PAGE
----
Now, the archaeology only debatably confirms some of the folk beliefs about Kadmos, including the origin of the alphabet coinciding with the founding of Thebes. The Phoenecian alphabet wasn’t introduced to Hellas until after the estimated date for the Trojan War. While the modern Hellenic alphabet is clearly descended of Phoenecian script, a far older text, called “Linear B” amongst those who study these things, is on tablets that have been found in a disproportionate abundance in and around Thebes, and so this may coincide with Herodotus’ relaying of Kadmos’ founding of Thebes, and bringing his knowledge with him, as significantly pre-dating the Trojan War. Unfortunately, few symbols of Linear B, at best, resemble any form of the Hellenic alphabet known today, but clearly the Linear B writing system was widespread throughout Thebes.

Considering that this became widespread in Thebes from a most-direct origin of the palace of Kadmos, again, this seems to symbolically reiterate the associations of Demetre with Civilisation and urban development —no civilisation in Earth’s history, living or extinct, has ever developed cities without a system of writing. By this, we can infer that writing is also sacred to Demetre; oral tradition is too easily manipulated and can be problematic in its attempts to learn history. After all, the Cyrenaic school was on to something in pointing out that the only true source of potential knowledge we can have is experience, but they were also sceptical of this knowledge in that we cannot truly know the experiences of everything that led up to what we experience; thus oral history seems especially superficial. To gain a better understanding, if not true knowledge, of history, we can learn from the paper trails (and, in this modern era, other recordings) of what happened; this experience is, too, superficial, but has greater potential for understanding than oral traditions alone. Again, we see Demetre as a Goddess of balancing Tradition and Progress in a harmonious and sustainable whole.

I conclude that Kadmos was, thus, most likely a unique Theban hero later syncretised, and that this Theban hero, in all the feats attributed to him, was doing Demetre’s Work on Gaia’s face. Though the alphabet he introduced did not stand the tests of time, we cannot blame because a slightly younger script managed to flourish and Theban pride attributed it to him, anyway; the exacts become less important when the intention still manages to flourish.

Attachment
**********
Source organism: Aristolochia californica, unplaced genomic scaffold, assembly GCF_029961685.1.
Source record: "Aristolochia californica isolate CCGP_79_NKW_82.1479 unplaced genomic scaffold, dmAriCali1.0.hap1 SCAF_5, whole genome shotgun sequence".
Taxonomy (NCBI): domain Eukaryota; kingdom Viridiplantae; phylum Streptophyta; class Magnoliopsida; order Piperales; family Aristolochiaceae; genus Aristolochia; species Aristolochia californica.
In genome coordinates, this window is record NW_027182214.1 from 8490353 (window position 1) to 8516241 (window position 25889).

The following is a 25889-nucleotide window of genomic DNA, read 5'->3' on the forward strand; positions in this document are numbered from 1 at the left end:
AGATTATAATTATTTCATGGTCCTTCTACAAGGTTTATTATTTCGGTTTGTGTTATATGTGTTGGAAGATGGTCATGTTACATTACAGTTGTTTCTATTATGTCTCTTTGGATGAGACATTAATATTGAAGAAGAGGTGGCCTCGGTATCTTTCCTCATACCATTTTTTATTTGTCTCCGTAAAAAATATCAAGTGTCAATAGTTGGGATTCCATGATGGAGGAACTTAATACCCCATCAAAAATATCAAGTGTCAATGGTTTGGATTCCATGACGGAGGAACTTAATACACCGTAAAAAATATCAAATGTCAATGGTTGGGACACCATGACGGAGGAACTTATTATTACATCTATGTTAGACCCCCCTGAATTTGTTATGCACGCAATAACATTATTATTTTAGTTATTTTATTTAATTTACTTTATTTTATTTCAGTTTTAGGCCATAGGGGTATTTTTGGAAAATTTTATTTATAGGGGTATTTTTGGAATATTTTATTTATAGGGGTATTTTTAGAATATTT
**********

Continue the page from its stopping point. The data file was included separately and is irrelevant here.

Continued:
Valentinos (Betelgeuce): The Valentine’s Day star

In the grand tradition of re-purposing mythology, I give you this offering, Hedone, who offers us all the simple gift of delight and joy, which can be quite base as much as quite profound.

Valentinos was a keeper at the temple of Orion’s hero cult in Tanagra, Boiotia —at Hyria. He was intelligent, but many saw him as aimless, for after his daily chores of cleaning, fetching and boiling new water, changing clothing and jewellery on the statues that needed it, and collecting the offerings at the timely intervals in order to make room for new ones. After his work was over, he’d go out with his equally youthful friends and take in the delights that the city could offer them, both imported and domestic wines, plays, usually by some Thespian company or another, but often enough with treats from Athens or Cyrene, and on the way home to their apartments over the city’s baths, they’d stop by the old and crooked gentleman who’d park his donkey and cart outside a restaurant that had closed for the evening, selling second-hand and otherwise cheap book — few of the titles were great literature, but every so often, you’d find a second-generation scribe from Pindar’s work, or an illustrated scroll of The Askran Curmudgeon, and every now and again, the boxes of loose racy illustrations of gods and mortals —always four for a small coin— would have some beautifully worked picutres than managed to convey the bliss or an orgasm or the accuracy of how tiring some of those India-influenced positions could be; they’d stop by this cart, browse earnestly, and almost never walk away with more than one good read and a two or three good pictures for each and pair up, either with each-other or the “Akolouthi” women, the free-status versions of the pornai, and so deserved better pay, for they often had earned the skills to earn every last bit of coin nomisma.